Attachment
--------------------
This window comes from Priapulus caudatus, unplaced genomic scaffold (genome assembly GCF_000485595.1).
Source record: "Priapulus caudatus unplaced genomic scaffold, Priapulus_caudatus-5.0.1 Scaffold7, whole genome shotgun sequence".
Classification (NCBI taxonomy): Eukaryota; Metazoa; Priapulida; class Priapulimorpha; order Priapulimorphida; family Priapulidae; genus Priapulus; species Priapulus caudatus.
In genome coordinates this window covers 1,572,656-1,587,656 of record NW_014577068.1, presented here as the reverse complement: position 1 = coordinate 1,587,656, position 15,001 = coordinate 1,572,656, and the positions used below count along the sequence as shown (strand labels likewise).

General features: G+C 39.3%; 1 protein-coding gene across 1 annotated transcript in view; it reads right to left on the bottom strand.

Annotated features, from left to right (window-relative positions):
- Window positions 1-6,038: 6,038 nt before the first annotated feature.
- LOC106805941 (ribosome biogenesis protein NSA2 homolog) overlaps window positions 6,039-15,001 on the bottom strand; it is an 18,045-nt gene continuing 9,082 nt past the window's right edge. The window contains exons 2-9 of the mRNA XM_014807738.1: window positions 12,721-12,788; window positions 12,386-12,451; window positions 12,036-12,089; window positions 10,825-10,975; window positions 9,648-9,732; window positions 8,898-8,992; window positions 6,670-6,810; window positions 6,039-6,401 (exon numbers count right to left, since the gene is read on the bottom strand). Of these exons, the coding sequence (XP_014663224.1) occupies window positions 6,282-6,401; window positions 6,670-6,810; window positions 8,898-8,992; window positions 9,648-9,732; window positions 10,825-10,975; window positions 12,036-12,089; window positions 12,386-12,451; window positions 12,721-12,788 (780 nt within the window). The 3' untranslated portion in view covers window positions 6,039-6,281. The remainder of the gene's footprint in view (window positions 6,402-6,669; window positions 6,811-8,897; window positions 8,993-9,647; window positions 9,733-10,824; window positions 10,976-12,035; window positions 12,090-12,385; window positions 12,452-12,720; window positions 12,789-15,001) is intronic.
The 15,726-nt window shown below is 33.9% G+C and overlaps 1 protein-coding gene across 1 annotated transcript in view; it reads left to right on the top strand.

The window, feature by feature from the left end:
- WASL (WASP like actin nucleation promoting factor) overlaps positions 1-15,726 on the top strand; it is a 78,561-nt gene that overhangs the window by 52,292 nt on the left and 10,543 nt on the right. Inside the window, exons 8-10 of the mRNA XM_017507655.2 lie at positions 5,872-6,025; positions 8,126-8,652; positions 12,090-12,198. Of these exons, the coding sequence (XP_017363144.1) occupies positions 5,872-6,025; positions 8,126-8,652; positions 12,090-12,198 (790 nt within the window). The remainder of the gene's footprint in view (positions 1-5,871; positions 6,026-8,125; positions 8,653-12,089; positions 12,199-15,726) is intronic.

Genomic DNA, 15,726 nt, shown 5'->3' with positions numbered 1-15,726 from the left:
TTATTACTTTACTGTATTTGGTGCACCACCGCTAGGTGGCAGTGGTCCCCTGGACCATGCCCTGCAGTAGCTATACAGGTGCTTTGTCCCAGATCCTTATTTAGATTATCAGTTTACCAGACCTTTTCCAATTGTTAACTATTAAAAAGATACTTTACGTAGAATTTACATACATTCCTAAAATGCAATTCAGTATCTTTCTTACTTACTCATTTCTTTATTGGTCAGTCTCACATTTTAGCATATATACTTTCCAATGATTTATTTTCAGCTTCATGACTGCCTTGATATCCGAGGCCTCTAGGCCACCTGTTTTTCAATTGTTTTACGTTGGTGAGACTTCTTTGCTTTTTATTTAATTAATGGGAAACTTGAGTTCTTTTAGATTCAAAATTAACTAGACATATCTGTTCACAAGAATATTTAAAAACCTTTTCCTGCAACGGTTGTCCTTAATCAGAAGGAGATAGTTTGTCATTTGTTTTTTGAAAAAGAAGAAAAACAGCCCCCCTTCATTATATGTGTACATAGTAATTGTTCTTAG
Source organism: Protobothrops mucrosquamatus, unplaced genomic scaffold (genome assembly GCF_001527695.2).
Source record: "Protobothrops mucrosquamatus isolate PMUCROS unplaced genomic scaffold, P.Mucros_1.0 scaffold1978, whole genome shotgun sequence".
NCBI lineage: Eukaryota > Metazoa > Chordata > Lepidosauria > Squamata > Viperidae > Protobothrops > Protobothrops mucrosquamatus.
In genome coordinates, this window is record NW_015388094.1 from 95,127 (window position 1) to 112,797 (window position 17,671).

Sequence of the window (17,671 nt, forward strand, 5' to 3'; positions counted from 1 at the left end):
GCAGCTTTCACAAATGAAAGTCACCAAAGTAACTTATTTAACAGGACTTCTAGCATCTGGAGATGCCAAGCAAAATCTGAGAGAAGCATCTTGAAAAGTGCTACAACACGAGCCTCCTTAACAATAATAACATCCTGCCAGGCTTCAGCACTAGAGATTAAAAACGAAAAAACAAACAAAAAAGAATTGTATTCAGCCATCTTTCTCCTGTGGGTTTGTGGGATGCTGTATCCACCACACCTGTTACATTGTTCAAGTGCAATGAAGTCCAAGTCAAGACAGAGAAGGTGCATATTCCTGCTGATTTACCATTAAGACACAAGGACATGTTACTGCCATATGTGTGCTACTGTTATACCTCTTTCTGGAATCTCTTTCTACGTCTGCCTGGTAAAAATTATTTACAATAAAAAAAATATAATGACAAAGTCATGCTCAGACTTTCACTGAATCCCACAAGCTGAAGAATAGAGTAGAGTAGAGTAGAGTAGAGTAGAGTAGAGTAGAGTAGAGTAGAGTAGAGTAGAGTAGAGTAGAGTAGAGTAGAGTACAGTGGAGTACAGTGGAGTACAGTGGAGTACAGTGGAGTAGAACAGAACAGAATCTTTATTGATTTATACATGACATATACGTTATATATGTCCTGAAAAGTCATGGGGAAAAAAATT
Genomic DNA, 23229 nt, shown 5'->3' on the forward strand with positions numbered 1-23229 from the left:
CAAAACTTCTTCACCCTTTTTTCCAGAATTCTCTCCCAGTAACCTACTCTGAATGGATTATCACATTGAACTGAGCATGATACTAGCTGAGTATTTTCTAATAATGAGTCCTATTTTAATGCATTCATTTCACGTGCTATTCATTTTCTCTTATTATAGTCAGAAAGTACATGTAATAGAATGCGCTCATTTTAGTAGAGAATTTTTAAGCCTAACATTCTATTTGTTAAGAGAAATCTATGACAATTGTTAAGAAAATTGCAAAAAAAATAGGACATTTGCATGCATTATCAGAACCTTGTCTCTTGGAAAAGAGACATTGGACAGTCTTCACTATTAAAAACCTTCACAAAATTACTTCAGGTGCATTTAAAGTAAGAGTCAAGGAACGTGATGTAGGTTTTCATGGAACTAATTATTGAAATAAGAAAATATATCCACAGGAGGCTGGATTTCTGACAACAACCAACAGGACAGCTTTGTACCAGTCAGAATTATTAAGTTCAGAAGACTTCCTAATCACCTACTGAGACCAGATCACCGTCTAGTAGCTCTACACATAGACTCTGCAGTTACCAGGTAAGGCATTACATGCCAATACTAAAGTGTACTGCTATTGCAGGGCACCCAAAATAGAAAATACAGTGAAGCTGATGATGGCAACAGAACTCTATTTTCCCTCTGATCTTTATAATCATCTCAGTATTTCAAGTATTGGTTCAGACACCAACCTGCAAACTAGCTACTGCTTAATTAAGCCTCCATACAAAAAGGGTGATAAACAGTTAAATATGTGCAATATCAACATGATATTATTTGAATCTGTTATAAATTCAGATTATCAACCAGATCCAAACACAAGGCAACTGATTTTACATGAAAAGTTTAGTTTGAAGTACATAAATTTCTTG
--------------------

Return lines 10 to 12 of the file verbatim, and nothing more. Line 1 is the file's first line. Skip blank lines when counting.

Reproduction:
The window, feature by feature from the left end:
- WASL (WASP like actin nucleation promoting factor) overlaps positions 1-15,726 on the top strand; it is a 78,561-nt gene that overhangs the window by 52,292 nt on the left and 10,543 nt on the right. Inside the window, exons 8-10 of the mRNA XM_017507655.2 lie at positions 5,872-6,025; positions 8,126-8,652; positions 12,090-12,198. Of these exons, the coding sequence (XP_017363144.1) occupies positions 5,872-6,025; positions 8,126-8,652; positions 12,090-12,198 (790 nt within the window). The remainder of the gene's footprint in view (positions 1-5,871; positions 6,026-8,125; positions 8,653-12,089; positions 12,199-15,726) is intronic.

Genomic DNA, 15,726 nt, shown 5'->3' with positions numbered 1-15,726 from the left: